This informal CPD article, ‘Anxiety at work: 10 top tips as to how leaders can be more inclusive with social and networking events’, was provided by Ruth Cooper-Dickson at Champs Consulting, who support organisations globally delivering mental health first aid training, stress-free living workshops and wellbeing consultancy solutions.
From the work that I do and my own lived experience, anxiety and anxiety disorders are often seen by many as being the acceptable end of the spectrum of mental ill health conditions. However, for those of us living with these mental health conditions, we know how debilitating and life changing they can be.
- In the UK, over 8 million people are experiencing an anxiety disorder at any one time (Mental Health UK, 2022).
- An estimated 822,000 workers are affected by work-related stress, depression, or anxiety every year (Health and Safety Executive, 2022).
Since experiencing the pandemic and the lockdowns we endured, the return to in-person events for many can feel extremely overwhelming. Whether it is the noise and the intensity of stimulation, the amount of people in a room and at times going up to strangers and making small-talk conversation. With many colleagues now hybrid or remote working, the faces are not always familiar, or the relationships not as established. As a positive psychology and wellbeing practitioner, I have been hearing a lot from employees that work social events often don’t consider how colleagues might feel quite anxious before attending.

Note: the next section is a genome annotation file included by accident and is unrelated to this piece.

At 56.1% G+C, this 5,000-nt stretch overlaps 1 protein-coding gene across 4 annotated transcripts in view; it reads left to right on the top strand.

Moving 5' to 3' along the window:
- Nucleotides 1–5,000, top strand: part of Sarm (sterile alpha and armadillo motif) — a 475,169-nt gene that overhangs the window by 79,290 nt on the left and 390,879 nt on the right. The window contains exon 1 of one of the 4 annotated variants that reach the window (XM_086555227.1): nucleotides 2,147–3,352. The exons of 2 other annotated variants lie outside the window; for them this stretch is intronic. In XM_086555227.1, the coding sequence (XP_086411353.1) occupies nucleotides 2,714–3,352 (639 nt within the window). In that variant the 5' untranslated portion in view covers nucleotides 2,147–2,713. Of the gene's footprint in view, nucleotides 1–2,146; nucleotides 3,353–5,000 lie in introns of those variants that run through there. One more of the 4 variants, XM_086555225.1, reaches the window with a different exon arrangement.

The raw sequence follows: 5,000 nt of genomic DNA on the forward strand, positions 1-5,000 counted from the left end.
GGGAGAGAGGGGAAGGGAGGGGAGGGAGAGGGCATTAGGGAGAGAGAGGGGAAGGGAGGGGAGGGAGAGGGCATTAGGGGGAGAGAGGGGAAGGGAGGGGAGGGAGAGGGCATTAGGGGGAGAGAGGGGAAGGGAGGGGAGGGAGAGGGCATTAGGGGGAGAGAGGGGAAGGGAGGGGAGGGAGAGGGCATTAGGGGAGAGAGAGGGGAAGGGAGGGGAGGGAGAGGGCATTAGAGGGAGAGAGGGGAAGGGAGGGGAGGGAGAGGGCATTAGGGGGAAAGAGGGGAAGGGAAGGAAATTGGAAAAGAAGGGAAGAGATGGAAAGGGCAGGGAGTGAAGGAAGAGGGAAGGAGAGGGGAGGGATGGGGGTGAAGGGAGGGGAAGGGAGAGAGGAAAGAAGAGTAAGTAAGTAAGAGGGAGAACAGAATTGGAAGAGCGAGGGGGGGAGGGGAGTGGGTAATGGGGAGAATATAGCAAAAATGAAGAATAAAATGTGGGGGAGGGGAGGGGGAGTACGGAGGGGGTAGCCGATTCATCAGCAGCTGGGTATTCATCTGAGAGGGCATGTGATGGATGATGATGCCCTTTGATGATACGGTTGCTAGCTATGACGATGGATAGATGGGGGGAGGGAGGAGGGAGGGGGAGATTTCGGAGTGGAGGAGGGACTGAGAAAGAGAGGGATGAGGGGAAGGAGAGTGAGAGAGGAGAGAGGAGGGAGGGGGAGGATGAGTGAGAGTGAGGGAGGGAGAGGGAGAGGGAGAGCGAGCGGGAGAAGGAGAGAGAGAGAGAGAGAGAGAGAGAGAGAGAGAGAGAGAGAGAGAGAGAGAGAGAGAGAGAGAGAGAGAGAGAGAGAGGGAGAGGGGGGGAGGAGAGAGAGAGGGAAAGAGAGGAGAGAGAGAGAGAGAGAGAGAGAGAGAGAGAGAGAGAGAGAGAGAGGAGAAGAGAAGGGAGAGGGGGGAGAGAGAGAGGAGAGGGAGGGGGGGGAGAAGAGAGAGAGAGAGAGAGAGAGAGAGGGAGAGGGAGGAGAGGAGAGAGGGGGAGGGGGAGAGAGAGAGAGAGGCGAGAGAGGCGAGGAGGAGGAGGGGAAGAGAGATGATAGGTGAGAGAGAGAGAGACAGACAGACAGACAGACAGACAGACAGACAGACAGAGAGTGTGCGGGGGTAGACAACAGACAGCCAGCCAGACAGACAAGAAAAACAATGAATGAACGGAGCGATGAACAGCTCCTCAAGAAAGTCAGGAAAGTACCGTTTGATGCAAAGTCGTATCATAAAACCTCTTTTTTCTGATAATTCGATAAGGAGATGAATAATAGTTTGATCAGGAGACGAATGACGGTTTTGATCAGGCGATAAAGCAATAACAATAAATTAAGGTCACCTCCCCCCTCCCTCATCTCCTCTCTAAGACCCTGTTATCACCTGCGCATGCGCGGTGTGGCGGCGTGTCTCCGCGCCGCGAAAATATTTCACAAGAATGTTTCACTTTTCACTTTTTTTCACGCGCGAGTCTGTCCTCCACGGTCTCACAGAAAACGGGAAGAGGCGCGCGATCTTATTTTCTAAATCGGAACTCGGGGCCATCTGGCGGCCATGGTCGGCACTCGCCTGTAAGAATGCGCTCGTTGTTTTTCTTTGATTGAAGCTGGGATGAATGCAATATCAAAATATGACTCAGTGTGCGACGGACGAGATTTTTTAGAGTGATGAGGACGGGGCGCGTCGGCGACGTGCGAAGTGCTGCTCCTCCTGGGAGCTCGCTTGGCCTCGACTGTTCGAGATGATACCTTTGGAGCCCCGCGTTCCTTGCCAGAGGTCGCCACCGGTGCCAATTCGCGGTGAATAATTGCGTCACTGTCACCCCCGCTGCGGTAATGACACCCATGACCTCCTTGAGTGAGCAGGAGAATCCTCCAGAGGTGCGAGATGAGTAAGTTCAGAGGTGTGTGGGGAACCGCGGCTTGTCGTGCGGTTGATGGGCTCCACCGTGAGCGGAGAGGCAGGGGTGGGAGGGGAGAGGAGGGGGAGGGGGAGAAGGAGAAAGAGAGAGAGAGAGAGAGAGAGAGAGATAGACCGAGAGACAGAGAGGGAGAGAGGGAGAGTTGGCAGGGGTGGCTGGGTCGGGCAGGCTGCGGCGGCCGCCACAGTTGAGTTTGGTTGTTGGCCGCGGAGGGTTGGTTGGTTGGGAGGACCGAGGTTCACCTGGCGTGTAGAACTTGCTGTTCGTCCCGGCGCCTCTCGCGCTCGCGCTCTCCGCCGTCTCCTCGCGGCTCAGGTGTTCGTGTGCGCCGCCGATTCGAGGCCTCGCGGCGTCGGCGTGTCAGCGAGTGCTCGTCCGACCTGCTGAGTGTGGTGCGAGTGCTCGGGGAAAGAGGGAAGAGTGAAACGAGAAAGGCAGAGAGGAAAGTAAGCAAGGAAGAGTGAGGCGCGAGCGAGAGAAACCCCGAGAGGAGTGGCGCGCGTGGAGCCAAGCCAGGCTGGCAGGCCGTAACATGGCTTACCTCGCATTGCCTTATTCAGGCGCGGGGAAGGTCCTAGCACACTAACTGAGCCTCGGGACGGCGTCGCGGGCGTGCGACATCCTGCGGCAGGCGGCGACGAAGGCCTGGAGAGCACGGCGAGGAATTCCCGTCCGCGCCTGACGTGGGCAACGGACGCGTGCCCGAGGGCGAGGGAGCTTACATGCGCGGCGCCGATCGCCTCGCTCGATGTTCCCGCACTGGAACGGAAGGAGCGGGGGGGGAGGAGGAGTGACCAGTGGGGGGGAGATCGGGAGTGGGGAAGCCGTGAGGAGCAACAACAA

Top 10 tips to create inclusive work social events
Here are 10 top tips for leaders to create inclusive work social events which might help reduce anxiety of team members. I hope you find these useful.
1) Be intentional when structuring events outside of business hours. Consider the timing of the events for people with commitments (e.g., caring, child-care). Women particularly may not feel comfortable travelling alone late at night so consider the safety of others.
2) Organise more day events that are informal and allow people to relax and connect with each other in small groups.
3) Ensure there is someone from the team at the venue first to welcome everyone as they arrive. Don’t move on to a new venue until everyone has arrived.
4) For evening events if people are travelling alone, offer opportunities for people to buddy up at travel points for before and after the event.
5) Find spaces which allow for people to step-away if it is noisy to speak and connect, without them having to shout, or not be heard. This is also inclusive for those who may be hearing impaired.